Non-small Cell Lung Cancer

Epidemiology

  • 170,000 cases a year.
  • Peak incidence at 50-70 years.
  • While overall incidence has risen in the last 30 years, SCCA has decreased relative to adenocarcinoma.
  • Adenocarcinoma is now the dominant type.

Risk Factors

  • 80% of mortality in men and 75% in women from lung cancer is due to smoking tobacco. Smoking increases the risk to about 10-20%.
  • Passive smoke exposure causes 25% of lung cancer in non-smokers.
  • The increase in risk with asbestos is 1.5 to 13.1.
  • Radon exposure is a risk factor due to inhaled ionizing alpha producers.
  • Li-Fraumeni syndrome (p53) who smoke have x 3 risk in lung cancer compared to other smokers.

Physiology

lung1.JPG

TLC, total lung capacity; VT, //tidal volume; //IC, inspiratory capacity; FRC, functional residual capacity; ERV, expiratory reserve volume; VC, vital capacity; RV, residual volume

VC = TV + RV (inspiratory or expiratory)

Tumor Markers

  • CEA is a glycoprotein of molecular weight of \~180 kD. It produced during embryonal and fetal development.
  • CEA has high sensitivity for adenocarcinomas (primarily colon, but also breast, stomach and lung cancer).
  • Smokers have higher CEA than non-smokers. The normal range is <2.5 ng/ml in an adult non-smoker and <5.0 ng/ml in a smoker.
  • COX-2 is overexpressed in NSCLC but not in small-cell lung cancer (SCLC) and that the overexpression of COX-2 in NSCLC may be associated with a poorer prognosis.

WORK-UP

General

  • H/P
  • Labs: CBC, LFT, alkaline phosphatase (liver or bone)
  • Pulmonary Function Tests
  • Sputum Cytology: 80% can be diagnosed with 3 samples in central lesions but 20% if peripheral.
  • Imaging Studies: CXR, CT scans of chest/upper abdomen, bone scan.
  • FNA of a lesion can be done if it is not accessible by bronchoscopy with a positive yield of 95%.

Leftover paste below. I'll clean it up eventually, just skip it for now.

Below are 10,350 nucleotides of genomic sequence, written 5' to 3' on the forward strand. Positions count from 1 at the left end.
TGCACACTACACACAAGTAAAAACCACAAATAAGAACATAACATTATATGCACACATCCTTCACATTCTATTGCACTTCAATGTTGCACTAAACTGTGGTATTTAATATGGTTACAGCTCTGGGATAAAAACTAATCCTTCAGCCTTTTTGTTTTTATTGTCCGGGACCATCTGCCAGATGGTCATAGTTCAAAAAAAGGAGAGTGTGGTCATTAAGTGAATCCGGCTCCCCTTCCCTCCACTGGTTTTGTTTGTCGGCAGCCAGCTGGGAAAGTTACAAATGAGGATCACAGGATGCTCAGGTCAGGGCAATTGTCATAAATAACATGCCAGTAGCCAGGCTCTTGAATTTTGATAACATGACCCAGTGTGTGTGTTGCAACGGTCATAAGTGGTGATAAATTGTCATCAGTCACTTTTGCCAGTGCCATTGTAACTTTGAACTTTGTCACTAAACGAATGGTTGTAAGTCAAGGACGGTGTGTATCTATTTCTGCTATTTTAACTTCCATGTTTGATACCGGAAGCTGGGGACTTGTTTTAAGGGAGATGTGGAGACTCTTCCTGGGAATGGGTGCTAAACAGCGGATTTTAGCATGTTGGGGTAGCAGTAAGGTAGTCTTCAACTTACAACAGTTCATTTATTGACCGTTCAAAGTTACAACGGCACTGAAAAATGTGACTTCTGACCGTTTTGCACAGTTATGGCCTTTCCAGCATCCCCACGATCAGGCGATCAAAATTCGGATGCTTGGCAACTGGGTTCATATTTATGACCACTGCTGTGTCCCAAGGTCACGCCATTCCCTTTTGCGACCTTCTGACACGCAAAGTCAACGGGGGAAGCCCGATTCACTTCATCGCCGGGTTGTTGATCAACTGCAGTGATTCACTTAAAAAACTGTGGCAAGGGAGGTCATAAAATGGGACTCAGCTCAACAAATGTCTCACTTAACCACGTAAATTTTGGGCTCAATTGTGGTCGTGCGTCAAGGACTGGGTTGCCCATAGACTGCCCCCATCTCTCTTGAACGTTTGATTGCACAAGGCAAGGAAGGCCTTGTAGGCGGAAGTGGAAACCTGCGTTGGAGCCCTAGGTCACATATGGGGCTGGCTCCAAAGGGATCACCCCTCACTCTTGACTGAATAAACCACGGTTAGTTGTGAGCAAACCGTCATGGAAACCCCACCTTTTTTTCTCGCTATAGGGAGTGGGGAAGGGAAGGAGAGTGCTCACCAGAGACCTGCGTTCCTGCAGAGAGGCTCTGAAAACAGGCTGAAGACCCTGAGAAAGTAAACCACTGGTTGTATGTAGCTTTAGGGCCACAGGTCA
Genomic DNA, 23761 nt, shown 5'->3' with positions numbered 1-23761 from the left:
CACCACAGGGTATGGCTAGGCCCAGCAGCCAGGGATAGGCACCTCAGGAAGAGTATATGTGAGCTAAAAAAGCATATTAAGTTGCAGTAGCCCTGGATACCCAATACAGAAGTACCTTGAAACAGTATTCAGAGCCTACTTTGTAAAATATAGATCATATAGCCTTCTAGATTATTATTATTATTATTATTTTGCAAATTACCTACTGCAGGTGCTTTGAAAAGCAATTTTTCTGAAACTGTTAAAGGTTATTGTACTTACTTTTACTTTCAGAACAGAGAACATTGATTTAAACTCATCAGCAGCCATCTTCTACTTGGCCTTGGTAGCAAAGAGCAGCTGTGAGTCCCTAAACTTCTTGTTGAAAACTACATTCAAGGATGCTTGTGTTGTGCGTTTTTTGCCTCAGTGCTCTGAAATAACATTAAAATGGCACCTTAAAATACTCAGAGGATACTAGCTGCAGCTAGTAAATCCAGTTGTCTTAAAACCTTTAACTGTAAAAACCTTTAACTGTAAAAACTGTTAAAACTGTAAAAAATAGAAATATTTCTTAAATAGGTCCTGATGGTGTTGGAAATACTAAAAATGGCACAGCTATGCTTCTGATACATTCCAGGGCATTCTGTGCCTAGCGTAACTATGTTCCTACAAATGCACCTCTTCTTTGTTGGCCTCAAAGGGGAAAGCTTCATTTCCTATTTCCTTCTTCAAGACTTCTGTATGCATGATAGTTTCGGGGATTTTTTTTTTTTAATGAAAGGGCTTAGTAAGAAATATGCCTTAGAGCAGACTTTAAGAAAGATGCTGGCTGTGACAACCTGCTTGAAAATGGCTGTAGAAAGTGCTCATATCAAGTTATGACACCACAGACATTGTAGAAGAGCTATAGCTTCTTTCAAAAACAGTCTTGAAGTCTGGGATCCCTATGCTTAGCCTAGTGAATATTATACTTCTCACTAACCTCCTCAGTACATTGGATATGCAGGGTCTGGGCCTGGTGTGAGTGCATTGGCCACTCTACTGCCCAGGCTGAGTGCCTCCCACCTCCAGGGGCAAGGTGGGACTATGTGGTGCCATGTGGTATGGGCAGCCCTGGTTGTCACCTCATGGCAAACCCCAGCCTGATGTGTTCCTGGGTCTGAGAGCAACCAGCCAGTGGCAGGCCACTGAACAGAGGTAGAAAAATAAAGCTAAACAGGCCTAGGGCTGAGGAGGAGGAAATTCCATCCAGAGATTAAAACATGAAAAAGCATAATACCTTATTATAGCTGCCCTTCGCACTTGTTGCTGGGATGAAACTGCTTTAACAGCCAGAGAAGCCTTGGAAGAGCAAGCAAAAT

lung3.jpg

Bronchoscopy

  • The scope can reach up to the 2nd or 3rd sub-segmental division and can obtain both cytology and histologic specimen (using brushes, needles, or forceps) from lesions, especially if they are 2.0cm or greater. Can also determine if evidence of mediastinal nodes.

Mediastinoscopy

  • The procedure is safe and effective in experienced hands. In two large trials the mortality rate was 0% and the major morbidity rate was less than 1%.
  • For prevascular and AP window nodes, the anterior mediastinotomy (ie. Chamberlain procedure) can be done because they may not be sampled in a regular mediastinoscopy.
  • Clinically (CT) negative T1/T2 tumors
  • 7% up staging to N2 or N3 on mediastinoscopy
  • \[Choi YS, Shim YM, Kim J, Kim K. Mediastinoscopy in patients with clinical stage I non-small cell lung cancer. Ann Thorac Surg 2003;75:364.\]
  • Post-mediastinosocpy the risk of up staging on thoracotomy are

** N0 74.2%
** N1 16.2%
** N2 9.2%
** \[Choi YS, Shim YM, Kim J, Kim K. Mediastinoscopy in patients with clinical stage I non-small cell lung cancer. Ann Thorac Surg 2003;75:364.\]

  • PET imaging for mediastinum
  • FDG-PET superior to CT or bone scans for identification of occult metastatic disease at presentation and for assessing response to radiation or chemoradiation
  • PET cannot be used to determine definitively the cause of a mass lesion or associated lymphadenopathy; tissue diagnosis remains the standard of care.
PET\[1\] PET\[2\] CT
Sensitivity 67% 64% 50%
Specificity 79% 77% 71%
Accuracy 78% 74% 68%
PPV na 45% na
NPV 87\[3\] 88% na
  • [1] Luketich JD, Friedman DM, Meltzer CC, et al. The role of positron emission tomography in evaluating mediastinal lymph node metastases in non-small-cell lung cancer. Clin Lung Cancer 2001;2:229.
  • [2] Gonzalez-Stawinski GV, Lemaire A, Merchant F, et al. A comparative analysis of positron emission tomography and mediastinoscopy in staging non-small cell lung cancer. J Thorac Cardiovasc Surg 2003;126:1900
  • [3] Reed CE, Harpole DH, Posther KE, et al. Results of the American College of Surgeons Oncology Group Z0050 trial: the utility of positron emission tomography in staging potentially operable non-small cell lung cancer. J Thorac Cardiovasc Surg 2003;126:1943